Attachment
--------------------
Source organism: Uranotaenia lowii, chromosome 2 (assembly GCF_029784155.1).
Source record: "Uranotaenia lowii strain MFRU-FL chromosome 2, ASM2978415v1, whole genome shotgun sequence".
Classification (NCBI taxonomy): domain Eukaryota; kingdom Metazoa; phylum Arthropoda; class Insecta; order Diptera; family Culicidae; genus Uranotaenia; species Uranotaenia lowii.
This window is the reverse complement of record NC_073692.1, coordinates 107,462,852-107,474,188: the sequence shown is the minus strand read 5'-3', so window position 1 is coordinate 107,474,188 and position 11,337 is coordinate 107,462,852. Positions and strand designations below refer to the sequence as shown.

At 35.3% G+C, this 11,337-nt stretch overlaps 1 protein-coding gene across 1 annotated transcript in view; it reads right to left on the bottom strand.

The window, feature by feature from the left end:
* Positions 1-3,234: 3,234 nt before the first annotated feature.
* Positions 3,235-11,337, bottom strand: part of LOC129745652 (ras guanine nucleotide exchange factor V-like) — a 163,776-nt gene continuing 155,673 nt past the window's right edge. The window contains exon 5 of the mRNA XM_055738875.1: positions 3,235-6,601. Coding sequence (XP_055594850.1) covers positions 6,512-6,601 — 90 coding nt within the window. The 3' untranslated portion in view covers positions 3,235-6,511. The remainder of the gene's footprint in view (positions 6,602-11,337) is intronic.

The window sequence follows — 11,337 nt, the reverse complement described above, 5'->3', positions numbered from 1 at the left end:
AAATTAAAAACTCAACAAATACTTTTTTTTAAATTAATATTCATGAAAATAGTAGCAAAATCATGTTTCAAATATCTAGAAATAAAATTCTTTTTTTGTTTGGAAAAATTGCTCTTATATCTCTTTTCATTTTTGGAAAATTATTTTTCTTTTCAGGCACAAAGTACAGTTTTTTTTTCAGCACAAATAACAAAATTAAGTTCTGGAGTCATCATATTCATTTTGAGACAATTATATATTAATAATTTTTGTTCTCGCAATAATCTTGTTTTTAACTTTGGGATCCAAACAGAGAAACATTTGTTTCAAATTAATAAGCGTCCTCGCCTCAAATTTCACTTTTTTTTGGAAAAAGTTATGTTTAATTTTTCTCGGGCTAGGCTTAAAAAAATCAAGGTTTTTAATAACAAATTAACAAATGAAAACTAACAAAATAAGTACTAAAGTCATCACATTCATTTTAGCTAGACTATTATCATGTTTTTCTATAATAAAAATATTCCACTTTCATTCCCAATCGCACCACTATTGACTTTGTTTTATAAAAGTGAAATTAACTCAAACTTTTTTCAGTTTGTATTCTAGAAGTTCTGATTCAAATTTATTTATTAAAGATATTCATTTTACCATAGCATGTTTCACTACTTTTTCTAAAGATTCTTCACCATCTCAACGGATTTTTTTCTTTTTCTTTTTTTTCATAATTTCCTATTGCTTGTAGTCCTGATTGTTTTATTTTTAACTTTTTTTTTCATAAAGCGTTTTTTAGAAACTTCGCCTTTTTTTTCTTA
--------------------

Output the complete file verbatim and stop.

Source organism: Uranotaenia lowii, chromosome 2 (assembly GCF_029784155.1).
Source record: "Uranotaenia lowii strain MFRU-FL chromosome 2, ASM2978415v1, whole genome shotgun sequence".
Classification (NCBI taxonomy): domain Eukaryota; kingdom Metazoa; phylum Arthropoda; class Insecta; order Diptera; family Culicidae; genus Uranotaenia; species Uranotaenia lowii.
This window is the reverse complement of record NC_073692.1, coordinates 107,462,852-107,474,188: the sequence shown is the minus strand read 5'-3', so window position 1 is coordinate 107,474,188 and position 11,337 is coordinate 107,462,852. Positions and strand designations below refer to the sequence as shown.

At 35.3% G+C, this 11,337-nt stretch overlaps 1 protein-coding gene across 1 annotated transcript in view; it reads right to left on the bottom strand.

The window, feature by feature from the left end:
* Positions 1-3,234: 3,234 nt before the first annotated feature.
* Positions 3,235-11,337, bottom strand: part of LOC129745652 (ras guanine nucleotide exchange factor V-like) — a 163,776-nt gene continuing 155,673 nt past the window's right edge. The window contains exon 5 of the mRNA XM_055738875.1: positions 3,235-6,601. Coding sequence (XP_055594850.1) covers positions 6,512-6,601 — 90 coding nt within the window. The 3' untranslated portion in view covers positions 3,235-6,511. The remainder of the gene's footprint in view (positions 6,602-11,337) is intronic.

The window sequence follows — 11,337 nt, the reverse complement described above, 5'->3', positions numbered from 1 at the left end:
AAATTAAAAACTCAACAAATACTTTTTTTTAAATTAATATTCATGAAAATAGTAGCAAAATCATGTTTCAAATATCTAGAAATAAAATTCTTTTTTTGTTTGGAAAAATTGCTCTTATATCTCTTTTCATTTTTGGAAAATTATTTTTCTTTTCAGGCACAAAGTACAGTTTTTTTTTCAGCACAAATAACAAAATTAAGTTCTGGAGTCATCATATTCATTTTGAGACAATTATATATTAATAATTTTTGTTCTCGCAATAATCTTGTTTTTAACTTTGGGATCCAAACAGAGAAACATTTGTTTCAAATTAATAAGCGTCCTCGCCTCAAATTTCACTTTTTTTTGGAAAAAGTTATGTTTAATTTTTCTCGGGCTAGGCTTAAAAAAATCAAGGTTTTTAATAACAAATTAACAAATGAAAACTAACAAAATAAGTACTAAAGTCATCACATTCATTTTAGCTAGACTATTATCATGTTTTTCTATAATAAAAATATTCCACTTTCATTCCCAATCGCACCACTATTGACTTTGTTTTATAAAAGTGAAATTAACTCAAACTTTTTTCAGTTTGTATTCTAGAAGTTCTGATTCAAATTTATTTATTAAAGATATTCATTTTACCATAGCATGTTTCACTACTTTTTCTAAAGATTCTTCACCATCTCAACGGATTTTTTTCTTTTTCTTTTTTTTCATAATTTCCTATTGCTTGTAGTCCTGATTGTTTTATTTTTAACTTTTTTTTTCATAAAGCGTTTTTTAGAAACTTCGCCTTTTTTTTCTTA